Just 45 minutes from San Francisco, a trip to Sonoma Valley is doable in one day—but you need a gameplan. With an overwhelming bounty of world-class wineries, locavore cafes and Michelin-starred fare, it’s hard to fit it all in. Kristin Braswell harvests the perfect itinerary
For full wine indulgence, turn over the wheel to someone else like Vin de Luxe Luxury Wine Tours. Start with a Mexican breakfast at El Molino Central, which serves classics like the chilaquiles merida and Blue Bottle Coffee (a Bay Area favorite). Grab a seat near the kitchen to watch the staff hand-press tortillas (you can buy some to bring home, along with fresh masa and locally grown tomatoes for salsa). After breakfast, things start to look up—as in, up in the sky—as you board a 1926 Travelair biplane (through Coastal Air Tours) to survey the Sonoma Valley’s sun-drenched farmland, mountain tops, forests and rushing rivers.
Time for wine—start things off with a four-course lunch with wine pairings at St. Francis Winery and Vineyards. The family-owned sustainable winery brings its two-acre farm directly to the table for its epic meals. Think heirloom tomatoes, served with compressed watermelon, the creamiest of burrata and fennel pollen paired with their buttery 2012 Chardonnay. And for dessert, brûléed figs drizzled with honey crème anglaise and pistachio brittle.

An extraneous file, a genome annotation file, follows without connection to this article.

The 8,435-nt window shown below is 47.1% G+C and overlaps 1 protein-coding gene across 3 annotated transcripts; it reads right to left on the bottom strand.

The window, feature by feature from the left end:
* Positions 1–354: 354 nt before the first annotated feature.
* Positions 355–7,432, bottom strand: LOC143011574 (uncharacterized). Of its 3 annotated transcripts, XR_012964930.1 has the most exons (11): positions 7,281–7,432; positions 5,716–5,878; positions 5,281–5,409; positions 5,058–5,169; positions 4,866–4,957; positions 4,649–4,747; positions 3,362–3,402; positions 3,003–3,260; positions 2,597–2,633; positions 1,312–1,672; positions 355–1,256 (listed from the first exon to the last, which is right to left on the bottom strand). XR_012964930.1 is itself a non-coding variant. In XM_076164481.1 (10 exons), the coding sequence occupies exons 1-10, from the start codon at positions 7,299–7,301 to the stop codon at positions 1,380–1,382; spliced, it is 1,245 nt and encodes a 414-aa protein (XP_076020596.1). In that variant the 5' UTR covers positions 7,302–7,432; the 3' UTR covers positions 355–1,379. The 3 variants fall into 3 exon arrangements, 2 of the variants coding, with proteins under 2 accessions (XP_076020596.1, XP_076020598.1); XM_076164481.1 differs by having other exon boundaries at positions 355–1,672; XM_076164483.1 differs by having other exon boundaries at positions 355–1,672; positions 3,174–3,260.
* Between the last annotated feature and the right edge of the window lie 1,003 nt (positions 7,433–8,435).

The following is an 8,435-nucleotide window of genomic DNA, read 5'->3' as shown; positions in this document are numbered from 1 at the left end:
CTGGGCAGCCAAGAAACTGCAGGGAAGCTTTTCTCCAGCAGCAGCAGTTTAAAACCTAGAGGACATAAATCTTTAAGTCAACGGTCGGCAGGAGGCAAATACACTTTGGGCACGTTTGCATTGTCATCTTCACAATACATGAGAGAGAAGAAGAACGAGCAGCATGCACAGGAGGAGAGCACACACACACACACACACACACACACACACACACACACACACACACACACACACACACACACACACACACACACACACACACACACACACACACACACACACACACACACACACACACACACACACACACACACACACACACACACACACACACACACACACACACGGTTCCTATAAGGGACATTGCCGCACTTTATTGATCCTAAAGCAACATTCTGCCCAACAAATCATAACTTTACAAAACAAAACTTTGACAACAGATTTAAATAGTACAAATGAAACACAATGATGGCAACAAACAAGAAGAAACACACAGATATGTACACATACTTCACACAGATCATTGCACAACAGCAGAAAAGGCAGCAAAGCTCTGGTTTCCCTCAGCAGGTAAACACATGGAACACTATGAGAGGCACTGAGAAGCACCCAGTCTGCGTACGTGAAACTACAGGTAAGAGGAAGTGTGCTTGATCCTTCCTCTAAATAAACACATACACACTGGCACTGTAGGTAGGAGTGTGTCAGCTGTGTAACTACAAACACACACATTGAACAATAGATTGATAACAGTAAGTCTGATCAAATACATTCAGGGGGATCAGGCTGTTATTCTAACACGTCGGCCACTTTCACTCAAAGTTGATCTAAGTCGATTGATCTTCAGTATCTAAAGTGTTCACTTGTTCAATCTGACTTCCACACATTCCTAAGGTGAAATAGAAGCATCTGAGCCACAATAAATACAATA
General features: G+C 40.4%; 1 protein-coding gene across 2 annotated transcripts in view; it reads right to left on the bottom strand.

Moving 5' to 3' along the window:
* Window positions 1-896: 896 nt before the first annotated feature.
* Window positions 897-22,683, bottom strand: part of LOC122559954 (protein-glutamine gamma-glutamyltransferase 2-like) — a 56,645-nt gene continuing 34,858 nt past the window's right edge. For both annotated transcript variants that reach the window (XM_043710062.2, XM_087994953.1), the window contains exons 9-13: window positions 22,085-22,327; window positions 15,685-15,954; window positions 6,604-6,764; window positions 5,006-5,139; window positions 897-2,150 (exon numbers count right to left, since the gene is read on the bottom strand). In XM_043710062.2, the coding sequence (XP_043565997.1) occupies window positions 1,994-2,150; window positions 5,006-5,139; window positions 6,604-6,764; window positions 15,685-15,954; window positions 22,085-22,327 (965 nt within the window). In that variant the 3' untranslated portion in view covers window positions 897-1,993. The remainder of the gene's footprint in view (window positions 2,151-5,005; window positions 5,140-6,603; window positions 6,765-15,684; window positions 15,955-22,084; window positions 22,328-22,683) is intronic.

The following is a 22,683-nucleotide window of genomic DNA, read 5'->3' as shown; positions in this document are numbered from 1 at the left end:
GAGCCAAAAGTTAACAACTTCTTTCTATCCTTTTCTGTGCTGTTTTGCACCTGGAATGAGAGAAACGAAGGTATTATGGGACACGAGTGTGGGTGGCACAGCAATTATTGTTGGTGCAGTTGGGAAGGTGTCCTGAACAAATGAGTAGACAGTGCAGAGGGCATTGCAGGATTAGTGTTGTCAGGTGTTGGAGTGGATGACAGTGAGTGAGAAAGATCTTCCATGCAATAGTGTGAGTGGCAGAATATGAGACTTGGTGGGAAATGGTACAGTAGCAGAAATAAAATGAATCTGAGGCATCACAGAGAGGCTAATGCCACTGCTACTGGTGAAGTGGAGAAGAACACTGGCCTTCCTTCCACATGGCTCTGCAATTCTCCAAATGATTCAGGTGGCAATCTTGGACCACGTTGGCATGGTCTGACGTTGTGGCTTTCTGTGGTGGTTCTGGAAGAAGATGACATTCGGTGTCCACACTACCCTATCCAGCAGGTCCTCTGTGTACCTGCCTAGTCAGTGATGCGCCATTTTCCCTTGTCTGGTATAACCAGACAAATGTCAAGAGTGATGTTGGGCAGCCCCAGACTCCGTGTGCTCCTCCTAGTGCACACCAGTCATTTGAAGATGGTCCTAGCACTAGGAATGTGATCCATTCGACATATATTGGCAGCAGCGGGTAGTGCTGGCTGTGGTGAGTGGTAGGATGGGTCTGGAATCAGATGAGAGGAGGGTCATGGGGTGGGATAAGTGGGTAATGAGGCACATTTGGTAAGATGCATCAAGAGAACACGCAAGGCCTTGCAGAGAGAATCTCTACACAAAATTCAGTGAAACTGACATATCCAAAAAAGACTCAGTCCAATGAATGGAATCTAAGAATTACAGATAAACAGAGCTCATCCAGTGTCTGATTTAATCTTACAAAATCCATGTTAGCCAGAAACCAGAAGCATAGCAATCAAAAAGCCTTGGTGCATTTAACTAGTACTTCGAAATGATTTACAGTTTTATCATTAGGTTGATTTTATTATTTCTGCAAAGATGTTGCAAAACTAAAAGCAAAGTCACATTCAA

Not that you’d want to rush through a lunch like this, but you’ve got a few more wines to taste (it’s a tough life). St. Francis is less than five minutes away from some great ones (e.g., Paradise Ridge Winery, Ledson Winery & Vineyards, Ty Caton). For a more immersive experience head 15 minutes down Highway 12 to Chateau St. Jean, where you can learn to blend your own wine with their Bordeaux varietals.
All this wine understandably may have you craving cheese and The Epicurean Connection in downtown Sonoma is the answer. Order the Fanucchi Plate, which includes Delice de la Vallee (an award-winning creation by the store’s owner Sheana Davis), Vella Cheese Company’s Mezzo Secco and Two Rock Goat Cheese served with sundried tomato pesto.
Depending on your level of tipsiness, you might have time for a quick bike ride (a classic way to see Sonoma and work up an appetite for dinner). Rent a cycle in town, where the famous Sonoma Bike Path picks up right near the cobblestoned, mission-style plaza. You can also shop the boutiques, or head back to your inn for a disco nap.
For dinner, head to The Girl and the Fig, a lively local bistro serving up French classics with a distinctly NorCal flair (basil crème fraiche, heirloom radishes with anchovy butter, and a rotating parade of local fish); the wine list emphasizes Rhone varietals. Pass the wait people-watching from a table on the patio—it’s one of the nicest in town and a great place to rehash the day’s events (ideally over a bottle of syrah).